Because the answer doesn't matter on individual transactions. Your Realtor will have lots of statistics on the average spread--which may consist of dozens or even hundreds of transactions. And, depending on the market, it's often 2%-6%, though it can be more or less. But, as a home buyer, it won't help you to know that the average $300,000 listing sells for, say, $288,000. That's because you aren't buying hundreds of homes. So if you use that general ratio (in this case, 96% of the listing price), you could end up substantially overpaying. Or you could be overlooking the bargain of the year. The real question is: What is the house worth? NOT "what is the house listed for?"
Suppose you have 3 homes, each priced at $300,000. The first is an absolute bargain. It's really worth $330,000. In that case, it might actually make sense to offer more than the listing price. (Your Realtor can advise you on strategy.)
The second house is fairly priced at $300,000. You might offer $300,000.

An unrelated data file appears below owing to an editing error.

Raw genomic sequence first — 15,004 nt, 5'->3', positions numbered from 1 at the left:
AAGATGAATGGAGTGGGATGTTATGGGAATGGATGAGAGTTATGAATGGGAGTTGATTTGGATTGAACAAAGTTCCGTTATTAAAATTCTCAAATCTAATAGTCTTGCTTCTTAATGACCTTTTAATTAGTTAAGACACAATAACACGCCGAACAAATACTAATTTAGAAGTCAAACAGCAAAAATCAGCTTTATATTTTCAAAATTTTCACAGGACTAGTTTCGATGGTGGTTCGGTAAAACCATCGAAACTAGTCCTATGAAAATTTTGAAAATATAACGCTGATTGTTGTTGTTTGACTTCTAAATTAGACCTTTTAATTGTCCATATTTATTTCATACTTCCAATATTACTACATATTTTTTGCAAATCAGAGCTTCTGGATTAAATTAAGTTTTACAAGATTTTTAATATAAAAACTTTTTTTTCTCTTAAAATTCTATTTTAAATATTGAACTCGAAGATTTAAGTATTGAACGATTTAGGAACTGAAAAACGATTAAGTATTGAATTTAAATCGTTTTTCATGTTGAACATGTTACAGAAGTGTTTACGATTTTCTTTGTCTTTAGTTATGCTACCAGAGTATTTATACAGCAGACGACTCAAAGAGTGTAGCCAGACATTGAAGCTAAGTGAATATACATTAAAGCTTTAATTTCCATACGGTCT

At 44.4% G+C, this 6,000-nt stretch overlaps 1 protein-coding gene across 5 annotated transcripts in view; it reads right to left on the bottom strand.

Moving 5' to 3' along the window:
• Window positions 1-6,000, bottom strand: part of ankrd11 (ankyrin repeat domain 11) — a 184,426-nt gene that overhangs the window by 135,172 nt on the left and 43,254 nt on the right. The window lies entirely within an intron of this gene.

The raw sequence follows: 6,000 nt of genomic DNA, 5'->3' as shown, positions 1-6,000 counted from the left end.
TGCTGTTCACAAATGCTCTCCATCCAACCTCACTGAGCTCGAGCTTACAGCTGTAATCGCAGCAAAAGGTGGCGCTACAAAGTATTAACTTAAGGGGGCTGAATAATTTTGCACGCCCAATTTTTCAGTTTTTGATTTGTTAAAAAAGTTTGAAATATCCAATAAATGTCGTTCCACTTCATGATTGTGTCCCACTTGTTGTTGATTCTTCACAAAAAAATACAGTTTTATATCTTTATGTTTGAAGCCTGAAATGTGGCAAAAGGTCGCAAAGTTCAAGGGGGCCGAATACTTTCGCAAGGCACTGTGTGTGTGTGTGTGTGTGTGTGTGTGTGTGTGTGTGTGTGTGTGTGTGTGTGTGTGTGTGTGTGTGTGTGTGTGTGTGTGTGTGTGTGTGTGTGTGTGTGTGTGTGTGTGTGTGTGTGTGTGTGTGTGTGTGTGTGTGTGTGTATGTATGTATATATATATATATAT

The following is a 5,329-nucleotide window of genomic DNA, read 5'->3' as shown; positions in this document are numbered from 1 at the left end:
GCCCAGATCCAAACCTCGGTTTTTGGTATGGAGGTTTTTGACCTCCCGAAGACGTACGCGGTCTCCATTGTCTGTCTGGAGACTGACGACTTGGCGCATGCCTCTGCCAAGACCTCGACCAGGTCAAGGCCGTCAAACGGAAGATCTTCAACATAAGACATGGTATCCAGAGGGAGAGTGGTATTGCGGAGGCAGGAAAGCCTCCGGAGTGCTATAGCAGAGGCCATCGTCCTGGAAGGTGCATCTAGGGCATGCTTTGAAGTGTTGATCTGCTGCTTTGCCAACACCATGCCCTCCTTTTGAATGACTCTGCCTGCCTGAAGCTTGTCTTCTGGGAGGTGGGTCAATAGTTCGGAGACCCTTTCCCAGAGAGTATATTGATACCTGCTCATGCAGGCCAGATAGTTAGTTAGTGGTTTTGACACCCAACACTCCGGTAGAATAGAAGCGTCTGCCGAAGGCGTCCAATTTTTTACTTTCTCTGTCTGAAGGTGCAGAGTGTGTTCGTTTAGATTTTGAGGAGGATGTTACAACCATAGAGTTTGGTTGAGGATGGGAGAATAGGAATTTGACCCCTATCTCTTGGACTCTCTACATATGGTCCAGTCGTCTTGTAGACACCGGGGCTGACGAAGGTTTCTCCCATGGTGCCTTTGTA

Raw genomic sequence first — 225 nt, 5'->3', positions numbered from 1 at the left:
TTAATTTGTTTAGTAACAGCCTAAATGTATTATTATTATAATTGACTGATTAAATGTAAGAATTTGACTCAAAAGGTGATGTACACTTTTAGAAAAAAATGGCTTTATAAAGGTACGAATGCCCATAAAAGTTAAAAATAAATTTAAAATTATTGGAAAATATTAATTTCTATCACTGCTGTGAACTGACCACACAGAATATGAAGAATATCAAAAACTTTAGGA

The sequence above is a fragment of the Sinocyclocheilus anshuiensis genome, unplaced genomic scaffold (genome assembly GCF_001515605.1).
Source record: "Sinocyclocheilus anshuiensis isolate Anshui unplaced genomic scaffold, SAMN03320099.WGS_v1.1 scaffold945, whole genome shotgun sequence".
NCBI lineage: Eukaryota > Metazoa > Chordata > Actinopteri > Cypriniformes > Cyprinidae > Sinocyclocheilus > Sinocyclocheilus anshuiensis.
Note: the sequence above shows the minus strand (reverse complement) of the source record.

The third house is overpriced. It's really worth $275,000. Using our example above, if you went with the averages and offered $288,000, you'd be overpaying. The house might not appraise for what you'd offered. And if it did, you'd really be starting out upside down.
One other point: Asking price and sold price don't tell the whole story. Often, buyers will ask for seller concessions or subsidies--for instance, to help with the closing costs. In our example above, let's say the house is priced at $300,000. And you see that the average sold price is $288,000. Well, the "average" seller may not really be receiving $288,000. That seller may be giving 1%, 2%, or even 3% to the buyer to help with closing costs. The seller might really, truly be netting $283,000. Now, if you look at the MLS statistics--and even if you go down to the courthouse and look at the sales transactions--it'll show a sales price of $288,000. But that's not the real price the seller accepted.
So, again, you're asking the wrong question. The right question is: How much is the house actually worth?